THE DEVELOPMENT AND CONDUCTING PHASE
Types of Training:
● Skills Training
● Cross-Functional Training
● Team Training
● Creativity Training
● Diversity Training
● Ethics Training
● Risk/Crisis Training
● Slides and Videotapes
● Virtual Reality
● Classroom Instruction
On-the-job training (OJT):
“pro” relevant to the job
“con” trainees cause customer frustration
For ex., Job rotation, Apprenticeships, Internships
THE EVALUATION PHASE
Four Measurement Levels of Training:
Training should always match with the company’s objective and environmental trends. However, it also should be developed in a way to bring positive perceptions to employees and match their needs. The correctly developed training process can add extra value to the company as an employer and can be perceived as a motivation among workers. Effective training will return on the investments by the positive impact on a company’s performance.
The company can save on training costs in different ways, for example, by using online training. Or, by applying the on-job-training format when the more experienced employees train less experienced ones. Employees should be trained. However, the decision about whether to train employees in the company “make skills” or to hire already trained specialists “buy skills” will depend on the company’s strategy.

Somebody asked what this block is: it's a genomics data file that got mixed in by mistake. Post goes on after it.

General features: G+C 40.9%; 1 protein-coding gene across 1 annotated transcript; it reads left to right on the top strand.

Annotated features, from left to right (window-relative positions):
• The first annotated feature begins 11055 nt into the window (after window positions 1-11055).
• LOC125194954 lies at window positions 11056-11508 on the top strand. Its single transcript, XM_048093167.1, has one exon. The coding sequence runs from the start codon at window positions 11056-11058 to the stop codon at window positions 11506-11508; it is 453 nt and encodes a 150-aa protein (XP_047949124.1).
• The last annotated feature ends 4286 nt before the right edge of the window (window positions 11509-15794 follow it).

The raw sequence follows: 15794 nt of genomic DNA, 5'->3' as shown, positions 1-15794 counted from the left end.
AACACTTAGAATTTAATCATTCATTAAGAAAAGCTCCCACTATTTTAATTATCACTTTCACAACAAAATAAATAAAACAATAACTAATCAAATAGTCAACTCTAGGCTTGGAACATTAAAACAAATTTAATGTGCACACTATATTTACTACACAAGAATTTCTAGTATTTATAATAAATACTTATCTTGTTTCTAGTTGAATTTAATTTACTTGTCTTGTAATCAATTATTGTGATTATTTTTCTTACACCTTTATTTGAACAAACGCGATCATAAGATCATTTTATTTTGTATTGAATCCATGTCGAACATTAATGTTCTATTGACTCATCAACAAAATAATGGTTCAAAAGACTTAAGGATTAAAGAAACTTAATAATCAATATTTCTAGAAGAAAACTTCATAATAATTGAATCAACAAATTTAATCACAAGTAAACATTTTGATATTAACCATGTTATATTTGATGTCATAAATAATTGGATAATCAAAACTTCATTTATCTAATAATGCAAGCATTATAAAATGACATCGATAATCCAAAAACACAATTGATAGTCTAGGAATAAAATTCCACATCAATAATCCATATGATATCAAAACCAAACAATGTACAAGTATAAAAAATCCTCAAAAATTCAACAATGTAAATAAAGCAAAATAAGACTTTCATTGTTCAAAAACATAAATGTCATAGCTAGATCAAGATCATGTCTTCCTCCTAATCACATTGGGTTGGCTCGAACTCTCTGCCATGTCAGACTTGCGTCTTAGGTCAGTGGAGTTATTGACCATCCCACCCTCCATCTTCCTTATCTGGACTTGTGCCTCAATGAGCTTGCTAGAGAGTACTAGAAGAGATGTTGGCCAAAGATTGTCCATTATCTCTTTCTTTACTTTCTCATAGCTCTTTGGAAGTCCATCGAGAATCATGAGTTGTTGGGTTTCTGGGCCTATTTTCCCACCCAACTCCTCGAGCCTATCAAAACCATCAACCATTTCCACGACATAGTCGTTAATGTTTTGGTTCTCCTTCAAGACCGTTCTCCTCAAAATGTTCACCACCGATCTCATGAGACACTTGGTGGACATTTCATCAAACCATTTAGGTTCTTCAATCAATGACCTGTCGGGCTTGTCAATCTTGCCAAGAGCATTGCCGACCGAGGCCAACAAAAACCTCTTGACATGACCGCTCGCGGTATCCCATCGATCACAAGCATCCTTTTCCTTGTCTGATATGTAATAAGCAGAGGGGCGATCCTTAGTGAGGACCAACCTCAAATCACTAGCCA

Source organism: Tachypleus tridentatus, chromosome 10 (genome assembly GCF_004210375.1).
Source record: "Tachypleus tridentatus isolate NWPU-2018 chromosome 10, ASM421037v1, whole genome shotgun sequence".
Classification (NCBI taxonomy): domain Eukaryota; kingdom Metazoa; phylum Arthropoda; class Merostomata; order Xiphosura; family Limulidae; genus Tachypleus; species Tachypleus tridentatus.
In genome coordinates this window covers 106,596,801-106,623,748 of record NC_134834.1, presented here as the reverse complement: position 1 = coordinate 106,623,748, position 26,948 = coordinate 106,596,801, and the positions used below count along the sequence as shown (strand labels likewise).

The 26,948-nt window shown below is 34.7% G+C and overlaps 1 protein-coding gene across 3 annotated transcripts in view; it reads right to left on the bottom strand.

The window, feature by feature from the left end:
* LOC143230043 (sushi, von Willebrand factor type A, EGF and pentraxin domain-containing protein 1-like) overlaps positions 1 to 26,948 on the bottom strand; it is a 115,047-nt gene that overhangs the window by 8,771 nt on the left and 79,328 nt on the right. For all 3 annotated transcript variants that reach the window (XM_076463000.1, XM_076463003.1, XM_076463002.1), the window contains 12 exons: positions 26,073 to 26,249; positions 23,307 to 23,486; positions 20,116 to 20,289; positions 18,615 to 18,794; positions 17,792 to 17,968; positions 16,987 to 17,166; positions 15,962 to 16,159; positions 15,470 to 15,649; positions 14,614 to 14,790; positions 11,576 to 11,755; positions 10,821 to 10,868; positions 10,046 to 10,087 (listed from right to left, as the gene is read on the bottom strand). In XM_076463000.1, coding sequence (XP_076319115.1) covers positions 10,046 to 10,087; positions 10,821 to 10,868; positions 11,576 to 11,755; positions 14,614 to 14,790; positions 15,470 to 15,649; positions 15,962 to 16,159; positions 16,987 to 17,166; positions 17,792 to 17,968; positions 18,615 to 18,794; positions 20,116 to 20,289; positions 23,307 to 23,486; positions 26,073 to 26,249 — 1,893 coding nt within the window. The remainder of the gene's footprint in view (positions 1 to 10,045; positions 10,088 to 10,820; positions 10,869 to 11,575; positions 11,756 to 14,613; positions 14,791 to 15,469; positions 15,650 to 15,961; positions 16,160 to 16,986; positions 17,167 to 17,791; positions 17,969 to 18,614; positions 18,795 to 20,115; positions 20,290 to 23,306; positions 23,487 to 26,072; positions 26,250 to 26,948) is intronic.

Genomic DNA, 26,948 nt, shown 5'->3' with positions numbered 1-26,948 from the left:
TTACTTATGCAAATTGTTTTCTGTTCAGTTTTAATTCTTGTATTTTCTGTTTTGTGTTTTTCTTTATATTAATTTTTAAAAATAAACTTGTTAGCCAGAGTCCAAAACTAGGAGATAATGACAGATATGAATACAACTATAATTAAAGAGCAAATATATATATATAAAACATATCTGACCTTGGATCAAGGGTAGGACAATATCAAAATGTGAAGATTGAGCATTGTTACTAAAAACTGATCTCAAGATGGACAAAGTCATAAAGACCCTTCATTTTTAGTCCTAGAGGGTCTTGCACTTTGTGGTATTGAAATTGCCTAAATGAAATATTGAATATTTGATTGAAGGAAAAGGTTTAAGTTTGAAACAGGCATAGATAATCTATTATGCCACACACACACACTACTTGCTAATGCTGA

Another trainingchallenge for the company is retaining trained employees. In this situation, development programs and career opportunities can be a solution.
Every measure in the development stage aims to develop various dimensions from the company’s competency model.
What is a career? Career is an individual’s metaphorical “journey” through learning, work and other aspects development in the workplace.
Career development is an ongoing and formalized effort that focuses on developing enriched and more capable workers and working space.
A career in the company with flat and hierarchical organizational structure. What will be the difference? – For companies with hierarchical structures management-career with the possibility to be promoted in the vertical of organization chart by getting more responsibilities. In flat organizations, very common expert-careers when an employee can develop the knowledge and expertise in the specific field. However, both career paths are possible and needed in any organization. Experts very often advice top-managers.